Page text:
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Desperate for Diplomacy
A precarious inflection point
The world is at a precarious inflection point. War rages in the Middle East, Ukraine, and other parts of the globe. Amid rising tensions in Asia, government leaders — including President Biden and Chinese President Xi Jinping — are gathering in San Francisco for the Asia-Pacific Economic Cooperation (APEC) forum. Current conflicts and the threat of new ones exploding are real and present dangers to our future. And to the futures of our children and grandchildren.
The tension between war and peace is among the fundamentals of human existence. We are a species capable of great violence and imposing our will through force. But we are also a species of words, reason, and negotiation. We can ask ourselves to consider the implications of our actions beyond the immediate time frame of our instant gratification.
War is a foray into action, and once unleashed, it is difficult to control it and almost impossible to predict its long-term implications. It has been afforded a poetic gloss throughout the ages — an inspiration for epic poems and great literature. But these tend to be heroic smokescreens for its basic barbarism.
The waging of peace, by contrast, is often unheralded and conducted in secrecy. It is, by definition, the repression of the actions of war. It is the bombs that aren’t dropped, the tanks that don’t roll, and the people who don’t die. But these tallies are impossible to measure. We ultimately can’t know what would have been the effects of the things that didn’t happen.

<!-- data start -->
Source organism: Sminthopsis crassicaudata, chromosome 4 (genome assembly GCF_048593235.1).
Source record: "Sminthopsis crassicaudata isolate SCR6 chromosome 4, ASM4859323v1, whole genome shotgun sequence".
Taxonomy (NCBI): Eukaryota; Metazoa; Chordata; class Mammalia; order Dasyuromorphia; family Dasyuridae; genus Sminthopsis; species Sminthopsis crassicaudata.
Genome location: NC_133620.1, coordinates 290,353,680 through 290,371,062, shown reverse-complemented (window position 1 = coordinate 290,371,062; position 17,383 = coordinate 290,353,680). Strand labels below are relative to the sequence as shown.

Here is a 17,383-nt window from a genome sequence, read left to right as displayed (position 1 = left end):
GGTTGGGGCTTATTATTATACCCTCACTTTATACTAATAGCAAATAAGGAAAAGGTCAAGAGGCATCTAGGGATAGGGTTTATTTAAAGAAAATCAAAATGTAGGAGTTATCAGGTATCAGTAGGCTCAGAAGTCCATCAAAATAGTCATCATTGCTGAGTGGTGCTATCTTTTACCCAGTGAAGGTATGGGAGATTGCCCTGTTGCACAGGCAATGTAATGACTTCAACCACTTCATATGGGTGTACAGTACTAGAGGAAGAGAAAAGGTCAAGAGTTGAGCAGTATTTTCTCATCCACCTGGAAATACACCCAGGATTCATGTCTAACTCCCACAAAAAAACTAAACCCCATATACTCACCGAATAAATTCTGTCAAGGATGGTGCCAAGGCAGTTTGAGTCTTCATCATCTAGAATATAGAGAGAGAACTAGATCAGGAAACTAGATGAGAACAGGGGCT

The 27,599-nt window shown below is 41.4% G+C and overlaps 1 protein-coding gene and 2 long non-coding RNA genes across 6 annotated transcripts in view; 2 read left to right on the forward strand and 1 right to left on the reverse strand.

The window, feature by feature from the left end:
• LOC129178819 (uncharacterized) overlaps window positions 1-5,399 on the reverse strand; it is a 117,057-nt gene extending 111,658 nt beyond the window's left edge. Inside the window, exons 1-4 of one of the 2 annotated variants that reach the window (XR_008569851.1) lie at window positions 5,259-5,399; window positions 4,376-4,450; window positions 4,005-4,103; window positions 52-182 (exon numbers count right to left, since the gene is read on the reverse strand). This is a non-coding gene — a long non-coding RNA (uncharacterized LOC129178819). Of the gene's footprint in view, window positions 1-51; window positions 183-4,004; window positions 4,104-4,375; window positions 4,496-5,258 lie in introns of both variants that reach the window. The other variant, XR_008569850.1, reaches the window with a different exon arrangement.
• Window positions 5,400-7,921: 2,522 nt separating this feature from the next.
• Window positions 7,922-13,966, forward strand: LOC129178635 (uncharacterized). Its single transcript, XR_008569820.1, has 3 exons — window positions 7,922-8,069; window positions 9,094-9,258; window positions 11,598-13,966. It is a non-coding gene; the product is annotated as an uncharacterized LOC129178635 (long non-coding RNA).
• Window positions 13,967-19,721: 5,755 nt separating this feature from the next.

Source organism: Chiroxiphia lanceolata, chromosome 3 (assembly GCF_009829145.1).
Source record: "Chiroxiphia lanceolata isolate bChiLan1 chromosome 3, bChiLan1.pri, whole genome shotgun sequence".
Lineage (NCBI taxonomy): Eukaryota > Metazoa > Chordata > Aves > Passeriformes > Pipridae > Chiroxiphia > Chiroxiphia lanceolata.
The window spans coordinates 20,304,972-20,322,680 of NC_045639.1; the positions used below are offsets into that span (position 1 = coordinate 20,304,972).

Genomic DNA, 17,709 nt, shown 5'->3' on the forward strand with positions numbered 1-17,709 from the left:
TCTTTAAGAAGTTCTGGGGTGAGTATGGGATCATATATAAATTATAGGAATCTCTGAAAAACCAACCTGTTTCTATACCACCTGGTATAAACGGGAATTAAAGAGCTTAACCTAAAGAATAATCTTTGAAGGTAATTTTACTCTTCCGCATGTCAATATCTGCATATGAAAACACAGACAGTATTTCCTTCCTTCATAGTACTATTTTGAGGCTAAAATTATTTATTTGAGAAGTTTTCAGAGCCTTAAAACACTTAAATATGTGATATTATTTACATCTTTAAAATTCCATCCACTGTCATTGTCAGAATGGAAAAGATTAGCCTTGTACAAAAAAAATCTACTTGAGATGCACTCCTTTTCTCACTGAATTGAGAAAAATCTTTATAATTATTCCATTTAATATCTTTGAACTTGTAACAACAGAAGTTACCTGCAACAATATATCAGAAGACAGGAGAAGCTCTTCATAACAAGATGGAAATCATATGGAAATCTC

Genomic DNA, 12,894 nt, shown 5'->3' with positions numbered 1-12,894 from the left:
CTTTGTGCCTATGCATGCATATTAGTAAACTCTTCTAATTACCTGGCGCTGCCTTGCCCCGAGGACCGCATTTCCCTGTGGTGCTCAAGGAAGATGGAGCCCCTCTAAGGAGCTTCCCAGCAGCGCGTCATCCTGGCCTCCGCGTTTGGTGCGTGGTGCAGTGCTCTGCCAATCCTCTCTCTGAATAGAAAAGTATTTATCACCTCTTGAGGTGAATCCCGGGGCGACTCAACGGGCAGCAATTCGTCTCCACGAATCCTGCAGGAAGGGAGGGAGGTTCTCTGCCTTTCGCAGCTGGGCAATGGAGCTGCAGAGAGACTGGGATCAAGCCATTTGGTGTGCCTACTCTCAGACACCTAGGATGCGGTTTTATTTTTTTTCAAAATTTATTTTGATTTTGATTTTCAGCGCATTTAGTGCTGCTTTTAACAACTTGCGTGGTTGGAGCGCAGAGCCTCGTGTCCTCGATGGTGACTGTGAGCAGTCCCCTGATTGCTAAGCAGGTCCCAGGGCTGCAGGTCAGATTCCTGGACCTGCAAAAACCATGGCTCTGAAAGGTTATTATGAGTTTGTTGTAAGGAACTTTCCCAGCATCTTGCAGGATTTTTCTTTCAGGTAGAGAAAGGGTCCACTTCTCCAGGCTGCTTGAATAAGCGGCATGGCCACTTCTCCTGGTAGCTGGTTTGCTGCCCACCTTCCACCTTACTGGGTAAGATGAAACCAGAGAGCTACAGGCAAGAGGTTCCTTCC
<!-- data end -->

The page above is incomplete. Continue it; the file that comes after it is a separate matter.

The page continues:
We can see in the fruits of peace, however, that diplomacy can be just as decisive as war.
Peace isn’t always possible. The failure of the appeasement approach to Hitler stands as one powerful example. But there are many times when peace is within reach, or at least a version of it that would yield a better outcome than all-out conflict.
Right now, new forces of war have been unleashed in the Middle East with widespread devastation and death. The immediate crisis was the result of the murderous terrorism of Hamas, but now we have a level of civilian casualties and terror in Gaza that is its own moral catastrophe. Meanwhile, the currents of conflict continue to radiate outward to the broader region. They have been long standing, and they stretch beyond Israel and the Palestinians. There is warranted fear that war could spread to envelop Iran, Saudi Arabia, and even the United States. That would be a disaster. Already, American armed forces and Iranian-backed militants are engaging in a low-intensity back and forth, but with casualties and high potential for escalation.
One certainty is that Israel’s safety and security depends on diminishing the murderous power of Hamas. But beyond that, what are the paths that would lead to long-term stability? Some argue that achieving this objective will require a Palestinian state, peace between Israel and its Arab neighbors, and a counterbalance to Iran’s dangerous regional ambitions. But how do we get there?
Ever since this particular conflict began, Secretary of State Antony Blinken has been hopscotching among Middle Eastern countries, hoping to find ways to protect Israel while avoiding a broader crisis. It is a delicate balancing act in a part of the world where the currency of trust is low and the cross-currents of religion, history, geopolitics, economics, and power are particularly confounding and complex.